As the body comes out of the mother’s womb in to the world outside, which marks the first transition in visible external life, it undergoes a number of transitions from that moment. Childhood first, boyhood or girlhood next, and then adolescence, youth etc. are transitions in a regular series befalling any born body on earth. Finally, there will one day occur the last visible transition, namely ‘fall of the body’. How can death, which denotes cessation, extinction and destruction, be ever described as the last outcome of embodiment? Death brings the notion of absence or disappearance. If such absence were to be verily true of whatever exists, then existence would itself be, in the first instance, not possible at all. Therefore, Krishna asks Arjuna to dispel all his doubts and fear about life: “There was no time when either I or you or yet these others around us here, including Bheeshma and Drona, were absent, non-existent. There will equally be no time, when any one will become non-existent. As I exist now, as all of us are existing now, we were existing earlier too, before the birth of the body, and we will be existing too, after the so-called death of the body.”

Existence cannot be, by any standard, something that comes to be at a time, and gone out at another time. Think clearly whether the body belongs to the level and kind of true existence. By being born and also by ceasing to be, it disproves existence, true existence. Yet the body is seen to be alive and express. Naturally, that is because of something other than the body, namely the Self. The Self, for him, is eternal. It was before the birth of the body, and it will also be after the body’s death.

This eternal Self is not readily perceived, true. In fact, our senses do not have the power to gain the full range of perception. They perceive only one part. The other part, the higher range of perception, is accessible to the inner faculties of man, namely mind and intelligence. In human life, both the sensory and the supra-sensory faculties are equally effective.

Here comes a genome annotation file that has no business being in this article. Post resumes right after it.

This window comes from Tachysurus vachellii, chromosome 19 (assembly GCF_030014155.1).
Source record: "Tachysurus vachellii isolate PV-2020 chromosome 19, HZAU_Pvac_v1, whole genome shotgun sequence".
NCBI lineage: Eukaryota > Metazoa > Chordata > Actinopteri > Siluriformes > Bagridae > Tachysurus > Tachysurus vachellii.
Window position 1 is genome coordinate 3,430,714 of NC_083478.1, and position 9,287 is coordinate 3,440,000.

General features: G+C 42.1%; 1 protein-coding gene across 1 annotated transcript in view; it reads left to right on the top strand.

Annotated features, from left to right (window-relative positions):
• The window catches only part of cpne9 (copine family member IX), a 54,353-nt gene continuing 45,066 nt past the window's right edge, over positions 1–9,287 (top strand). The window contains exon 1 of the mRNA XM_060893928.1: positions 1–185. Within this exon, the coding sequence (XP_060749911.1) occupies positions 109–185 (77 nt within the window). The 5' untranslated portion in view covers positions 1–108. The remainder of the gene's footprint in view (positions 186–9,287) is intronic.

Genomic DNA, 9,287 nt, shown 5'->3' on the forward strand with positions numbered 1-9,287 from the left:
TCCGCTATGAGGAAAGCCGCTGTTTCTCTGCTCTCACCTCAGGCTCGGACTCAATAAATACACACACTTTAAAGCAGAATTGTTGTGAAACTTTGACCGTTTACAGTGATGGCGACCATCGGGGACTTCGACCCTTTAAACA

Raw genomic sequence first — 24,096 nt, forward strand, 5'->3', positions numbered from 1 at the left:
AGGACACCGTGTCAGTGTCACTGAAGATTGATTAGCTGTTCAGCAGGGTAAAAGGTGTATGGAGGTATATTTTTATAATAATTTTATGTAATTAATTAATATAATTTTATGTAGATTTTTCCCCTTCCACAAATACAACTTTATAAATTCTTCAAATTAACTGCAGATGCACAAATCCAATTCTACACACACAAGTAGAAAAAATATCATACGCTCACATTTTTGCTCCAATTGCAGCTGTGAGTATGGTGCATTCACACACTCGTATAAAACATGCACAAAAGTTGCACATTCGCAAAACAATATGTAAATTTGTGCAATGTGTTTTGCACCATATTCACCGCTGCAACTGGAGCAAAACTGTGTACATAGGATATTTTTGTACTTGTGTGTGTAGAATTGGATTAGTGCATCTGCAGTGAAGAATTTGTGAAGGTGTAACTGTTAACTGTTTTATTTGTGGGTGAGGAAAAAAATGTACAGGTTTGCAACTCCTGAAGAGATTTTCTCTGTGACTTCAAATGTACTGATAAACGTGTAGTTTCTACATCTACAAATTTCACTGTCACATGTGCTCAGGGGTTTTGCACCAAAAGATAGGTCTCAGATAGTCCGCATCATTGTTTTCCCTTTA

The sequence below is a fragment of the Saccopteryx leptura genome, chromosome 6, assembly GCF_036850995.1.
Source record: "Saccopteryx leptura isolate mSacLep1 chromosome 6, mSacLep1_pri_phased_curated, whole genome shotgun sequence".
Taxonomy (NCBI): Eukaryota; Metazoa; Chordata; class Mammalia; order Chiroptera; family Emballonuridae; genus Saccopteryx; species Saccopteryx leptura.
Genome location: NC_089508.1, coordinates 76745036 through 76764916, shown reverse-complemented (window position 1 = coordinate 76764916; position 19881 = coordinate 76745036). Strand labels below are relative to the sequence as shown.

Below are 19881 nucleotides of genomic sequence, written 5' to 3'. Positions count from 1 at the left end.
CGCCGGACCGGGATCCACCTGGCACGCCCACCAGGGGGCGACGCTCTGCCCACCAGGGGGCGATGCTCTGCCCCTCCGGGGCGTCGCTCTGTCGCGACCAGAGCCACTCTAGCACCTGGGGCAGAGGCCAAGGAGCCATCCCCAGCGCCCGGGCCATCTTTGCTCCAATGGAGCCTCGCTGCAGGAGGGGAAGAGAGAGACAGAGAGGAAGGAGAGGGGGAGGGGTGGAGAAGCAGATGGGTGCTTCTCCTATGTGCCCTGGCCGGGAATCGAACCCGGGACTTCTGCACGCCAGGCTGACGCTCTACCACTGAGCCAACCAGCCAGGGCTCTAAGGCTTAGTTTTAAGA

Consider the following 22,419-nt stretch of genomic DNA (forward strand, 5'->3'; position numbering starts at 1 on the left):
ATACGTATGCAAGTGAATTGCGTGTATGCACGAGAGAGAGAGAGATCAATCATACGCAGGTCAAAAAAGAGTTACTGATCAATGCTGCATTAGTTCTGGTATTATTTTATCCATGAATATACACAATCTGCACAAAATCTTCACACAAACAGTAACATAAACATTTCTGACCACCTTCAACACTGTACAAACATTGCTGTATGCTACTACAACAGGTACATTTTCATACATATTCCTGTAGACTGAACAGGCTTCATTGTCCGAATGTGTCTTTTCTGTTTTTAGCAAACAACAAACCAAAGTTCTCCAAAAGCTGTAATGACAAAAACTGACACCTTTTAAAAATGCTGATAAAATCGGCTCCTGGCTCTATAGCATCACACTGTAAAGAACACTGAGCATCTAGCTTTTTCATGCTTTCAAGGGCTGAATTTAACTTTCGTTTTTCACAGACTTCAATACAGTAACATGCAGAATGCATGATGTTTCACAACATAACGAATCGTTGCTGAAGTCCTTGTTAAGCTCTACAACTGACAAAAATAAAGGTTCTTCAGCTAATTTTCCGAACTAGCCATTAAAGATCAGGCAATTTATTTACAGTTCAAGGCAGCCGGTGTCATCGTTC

But senses do give the unmistakable clue to the Self. And the mind, intelligence and heart, together, are left to gain its perception. The Pandita excels in this. “It is because of the merits of enlightenment,” says Krishna, “that I speak about the eternality of existence before you.”

“Bheeshma and Drona do not doubt or lament like you,” adds Krishna, “because they are perceiving the eternal Self clearly and well. Self-perception is the real deficiency in you. Your fear, your doubt and indecision, will flee in the wake of Self-enlightenment. Think, Arjuna, about existence as being birthless and deathless, as eternal, and look for it attentively. The changeful body acts as a clue for the purpose.”

The constant changefulness in the body is, in fact, a display of the eternal Self. Like the burning power of fire, the flowing power of water, the drying power of wind, the transition of the body is the power and expression of the Self alone. The eternal Self has brought the body into life only to reveal its own non-transitory, eternal nature!

Arjuna’s fear and doubt had no basis at all in the light of what Krishna stated about enlightenment and existence. To feel grief about death is sheer delusion. The Wise will not be so deluded, for the death to him is but a natural transition- Dheerah tatra na muhyati.

The truth about life

What is now left then? If death can no more be a cause for fear about the loss of life, then life and living alone can be a subject for anxiety. Life is the duration between the birth of the body and its fall. What should be the right point of view about the duration called life, Arjuna wonders. How should one think of life so that, as in the case of death, the delusion will be shed and clarity will dawn?